Our Newsletter

SmartWinch and High Power Rudder Servos 

The article on this page was written for the ARYA newsletter "Radio Waves". It goes into detail about the issue of using high power servos for rudder control with the SmartWinch. I will begin this page with a summary of the issue.

The SmartWinch voltage regulator can supply a maximum of 1 Amp to the Rx. If the rudder servo requires more than 1 Amp there will be a voltage drop in the Rx. Voltage drop in the receiver can cause loss of control. This is particularly noticable with 2.4 GHz radios where it can take several seconds for the system to recover. 

I’ve been answering queries on this topic for a year or a few now so it’s well past time I wrote this article. It’s about glitching (momentary loss of response) when the rudder servo is operated. In the majority of cases it’s due to the use of high power rudder servos. It’s that particular cause I’m writing about here.

In recent years there has been a trend towards the use of high power servos for the rudder. The reason for using high power servos these days is more about the idea that more is better and the availability of cheap high power servos rather than need. It’s easy to think that a servo with a torque spec of 8 kg.cm must be better than one with a spec of 4 kg.cm. But does the extra torque really give any benefit?  For classes up to and including A’s, I don’t believe so. Back in 1980 when I started playing this game I was sailing the old heavy weight A class. There wasn’t the servo choice back then that there is today. But the standard 3.5 kg.cm rudder servos I used did the job.  These A’s were the old heavyweight designs of around 50 to 90 lb and up to about 1500 sq.in sail area. If a 3.5 kg.cm servo is ok for a heavyweight A, surely it’s ok for an IOM. But some skippers are trying rudder servos well over double that torque in their IOM’s. This is quite unnecessary and can cause problems.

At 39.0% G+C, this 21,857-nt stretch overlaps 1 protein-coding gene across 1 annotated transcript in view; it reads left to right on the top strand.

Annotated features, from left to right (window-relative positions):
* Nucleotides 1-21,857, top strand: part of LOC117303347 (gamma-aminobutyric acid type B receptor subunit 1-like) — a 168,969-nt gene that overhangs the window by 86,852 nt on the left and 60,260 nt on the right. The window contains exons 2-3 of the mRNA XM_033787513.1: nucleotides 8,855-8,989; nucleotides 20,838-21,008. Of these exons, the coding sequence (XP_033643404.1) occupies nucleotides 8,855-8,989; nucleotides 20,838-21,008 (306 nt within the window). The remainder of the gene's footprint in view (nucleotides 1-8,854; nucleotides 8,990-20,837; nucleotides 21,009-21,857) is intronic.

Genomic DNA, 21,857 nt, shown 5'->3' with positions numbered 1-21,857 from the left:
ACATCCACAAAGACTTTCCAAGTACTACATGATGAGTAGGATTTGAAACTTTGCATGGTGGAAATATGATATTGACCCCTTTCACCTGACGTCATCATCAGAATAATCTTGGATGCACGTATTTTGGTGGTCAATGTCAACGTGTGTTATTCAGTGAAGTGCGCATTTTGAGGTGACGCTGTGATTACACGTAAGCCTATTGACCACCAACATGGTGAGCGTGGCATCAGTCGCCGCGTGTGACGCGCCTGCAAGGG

As well as high torque a high power servo can be high speed. Even if the torque is moderate, a high speed servo still requires more current than a standard one. The term “standard” has become misleading lately too. Previously, a “standard” servo was standard speed and torque. But now it basically just refers to the case size since there’s several other case sizes available. In the standard size case there’s now a big range of torque and speed specs. So be careful picking a “standard” servo to go with your SmartWinch.

To digress for a moment, I’d like to dispel a myth. I’ve heard some people suggest that the SmartWinch will not work with digital rudder servos. This is not so. Problems are not due to whether the servo is digital or analog. It’s about the amount of current the servo needs. A digital servo and an analog servo with the same speed and torque specs both require roughly the same current.